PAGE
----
At Smith College, Christine Lagarde, chief of the International Monetary Fund, withdrew because of protests against her and the IMF’s role in lending money to poor nations. At Haverford College, a former chancellor at UCLA-Berkeley, withdrew because he was criticized for the use of batons to break up a protest in 2011. Brandeis University rescinded its invitation to Ayaan Hirsi Ali, now at the American Enterprise Institute, after protests against her statements criticizing Islam.

READ ALSO: Twitter-verse supports Condoleeza Rice, condemns Rutgers intolerance

In 2009, Yale banned students from making t-shirts with an F. Scott Fitzgerald quotation, “I think  Harvard men are sissies,” from his 1920 novel “This Side of Paradise,” to mock Harvard at their annual football game. The t-shirt was blocked after some gay and lesbian students argued that “sissies” was a homophobic slur. “What purports to be humor by targeting a group through slurs is not acceptable,” said Mary Miller, a professor of art history and the dean of Yale College.

Evangelical Christian groups, being politically incorrect, have lost their official status at Tufts University, the State University of New York at Buffalo, and  Rollins College in Florida, among others. At Bowdoin College in Maine, the Bowdoin Christian Fellowship, which has existed for 40 years, is no longer recognized by the college.

The reason: The group and its advisers refused to agree that any student, regardless of his or her religious beliefs, should be able to hold office as a leader of any group. According to this standard, a Catholic group could not mandate that its leader be a Catholic, nor could Jewish, Moslem, Buddhist, or Hindu groups insure that their leader be an adherent of the faith

In his 2014 commencement address at Harvard, former New York City mayor Michael Bloomberg  lamented the fact that, “On many college campuses, it is liberals trying to repress conservative ideas as conservative faculty members are at risk of becoming an endangered species. A university’s obligation is not to teach students what to think but how to think. That requires listening to the other side, weighing arguments without prejudice.”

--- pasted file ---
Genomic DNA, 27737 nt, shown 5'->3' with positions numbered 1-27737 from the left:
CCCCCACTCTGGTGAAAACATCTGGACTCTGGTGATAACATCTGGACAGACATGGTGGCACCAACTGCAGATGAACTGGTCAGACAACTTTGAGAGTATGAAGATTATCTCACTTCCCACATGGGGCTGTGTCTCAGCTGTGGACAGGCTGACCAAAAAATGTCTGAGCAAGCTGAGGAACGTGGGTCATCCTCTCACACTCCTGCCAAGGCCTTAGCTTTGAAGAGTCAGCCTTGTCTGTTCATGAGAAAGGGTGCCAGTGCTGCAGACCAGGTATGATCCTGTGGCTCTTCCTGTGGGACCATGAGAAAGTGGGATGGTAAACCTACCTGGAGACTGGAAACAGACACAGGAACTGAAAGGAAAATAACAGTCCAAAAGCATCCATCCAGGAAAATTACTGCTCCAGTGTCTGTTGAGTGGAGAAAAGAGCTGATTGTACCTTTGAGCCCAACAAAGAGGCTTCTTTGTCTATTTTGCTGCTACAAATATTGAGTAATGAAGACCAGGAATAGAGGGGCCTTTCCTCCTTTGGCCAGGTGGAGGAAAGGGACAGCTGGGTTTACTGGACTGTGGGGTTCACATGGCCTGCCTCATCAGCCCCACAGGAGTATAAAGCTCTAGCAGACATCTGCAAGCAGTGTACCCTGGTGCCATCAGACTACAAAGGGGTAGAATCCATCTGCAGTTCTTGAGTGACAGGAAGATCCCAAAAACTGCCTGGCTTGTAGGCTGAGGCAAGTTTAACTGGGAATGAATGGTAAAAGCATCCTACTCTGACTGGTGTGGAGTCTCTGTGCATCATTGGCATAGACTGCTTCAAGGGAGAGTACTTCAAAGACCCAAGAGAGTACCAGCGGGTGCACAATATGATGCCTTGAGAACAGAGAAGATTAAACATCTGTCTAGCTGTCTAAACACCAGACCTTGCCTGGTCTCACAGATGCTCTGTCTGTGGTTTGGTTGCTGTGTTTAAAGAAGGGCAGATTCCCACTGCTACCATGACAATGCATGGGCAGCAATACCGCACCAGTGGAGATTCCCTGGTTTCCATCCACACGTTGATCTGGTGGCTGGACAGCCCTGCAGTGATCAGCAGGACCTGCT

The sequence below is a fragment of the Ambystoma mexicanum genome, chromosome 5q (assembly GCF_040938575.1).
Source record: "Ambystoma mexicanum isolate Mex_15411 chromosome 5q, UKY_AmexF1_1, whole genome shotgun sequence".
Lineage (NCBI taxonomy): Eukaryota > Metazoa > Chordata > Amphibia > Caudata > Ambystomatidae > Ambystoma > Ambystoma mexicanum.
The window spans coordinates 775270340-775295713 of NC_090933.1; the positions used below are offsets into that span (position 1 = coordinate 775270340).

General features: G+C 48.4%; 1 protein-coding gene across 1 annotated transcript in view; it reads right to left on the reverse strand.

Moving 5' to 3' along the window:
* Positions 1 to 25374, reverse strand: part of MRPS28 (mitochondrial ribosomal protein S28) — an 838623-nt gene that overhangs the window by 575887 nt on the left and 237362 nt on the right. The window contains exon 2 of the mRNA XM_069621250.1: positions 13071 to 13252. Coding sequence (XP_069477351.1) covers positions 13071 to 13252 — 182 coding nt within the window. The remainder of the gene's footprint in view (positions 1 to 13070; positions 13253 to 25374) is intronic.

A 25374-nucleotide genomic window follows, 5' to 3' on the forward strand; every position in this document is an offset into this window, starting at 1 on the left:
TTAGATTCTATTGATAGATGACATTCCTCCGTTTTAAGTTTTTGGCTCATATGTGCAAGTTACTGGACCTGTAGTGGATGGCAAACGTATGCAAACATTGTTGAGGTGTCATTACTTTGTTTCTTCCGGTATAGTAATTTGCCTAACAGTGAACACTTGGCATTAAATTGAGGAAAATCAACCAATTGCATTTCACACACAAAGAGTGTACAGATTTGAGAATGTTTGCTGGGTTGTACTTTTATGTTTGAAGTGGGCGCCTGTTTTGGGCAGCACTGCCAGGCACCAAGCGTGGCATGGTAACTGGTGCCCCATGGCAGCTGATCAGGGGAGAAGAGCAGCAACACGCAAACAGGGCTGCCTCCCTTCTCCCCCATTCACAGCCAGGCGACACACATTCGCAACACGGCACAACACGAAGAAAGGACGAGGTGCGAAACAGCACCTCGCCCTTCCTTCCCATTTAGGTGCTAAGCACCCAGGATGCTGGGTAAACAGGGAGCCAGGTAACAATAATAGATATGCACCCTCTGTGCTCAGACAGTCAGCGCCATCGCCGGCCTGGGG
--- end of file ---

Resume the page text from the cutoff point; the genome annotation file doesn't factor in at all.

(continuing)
A study by the American Association of Colleges and Universities of 24,000 college students and 9,000 faculty and staff members found that only 35.6 percent of the students and only 18.5 percent of the faculty and staff strongly agreed that it was “safe to hold unpopular positions on campus.”

Fifty years after Berkeley’s Free Speech Movement, we see free speech under steady assault in the name of political correctness. In September 2012, Christopher Newport University in Virginia forbade students to protest an appearance by Rep. Paul Ryan, the Republican vice presidential candidate.

Students must apply 10 days in advance to demonstrate in the college’s tiny “free speech” zone — and Ryan’s visit was announced on a Sunday, two days before his Tuesday visit.

They may be celebrating the Free Speech Movement and its aftermath in Berkeley. But for the rest of us, the diminution of genuine diversity and free speech on our nation’s campuses and in our larger society, in the name of political correctness, is something to regret, and which we should commit ourselves to reverse.


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Allan C. Brownfeld
Received B.A. from the College of William and Mary, J.D. from the Marshall-Wythe School of Law of the College of William and Mary, and M.A. from the University of Maryland. Served as a member of the faculties of St. Stephen's Episcopal School, Alexandria, Virginia and the University College of the University of Maryland. The recipient of a Wall Street Journal Foundation Award, he has written for such newspapers as The Houston Press, The Washington Evening Star, The Richmond Times Dispatch, and The Cincinnati Enquirer. His column appeared for many years in Roll Call, the newspaper of Capitol Hill. His articles have appeared in The Yale Review, The Texas Quarterly, Orbis, Modern Age, The Michigan Quarterly, The Commonweal and The Christian Century. His essays have been reprinted in a number of text books for university courses in Government and Politics. For many years, his column appeared several times a week in papers such as The Washington Times, The Phoenix Gazette and the Orange County Register. He served as a member of the staff of the U.S. Senate Internal Security Subcommittee, as Assistant to the research director of the House Republican Conference and as a consultant to members of the U.S. Congress and to the Vice President. He is the author of five books and currently serves as Contributing Editor of The St. Croix Review, Associate Editor of The Lincoln Review and editor of Issues.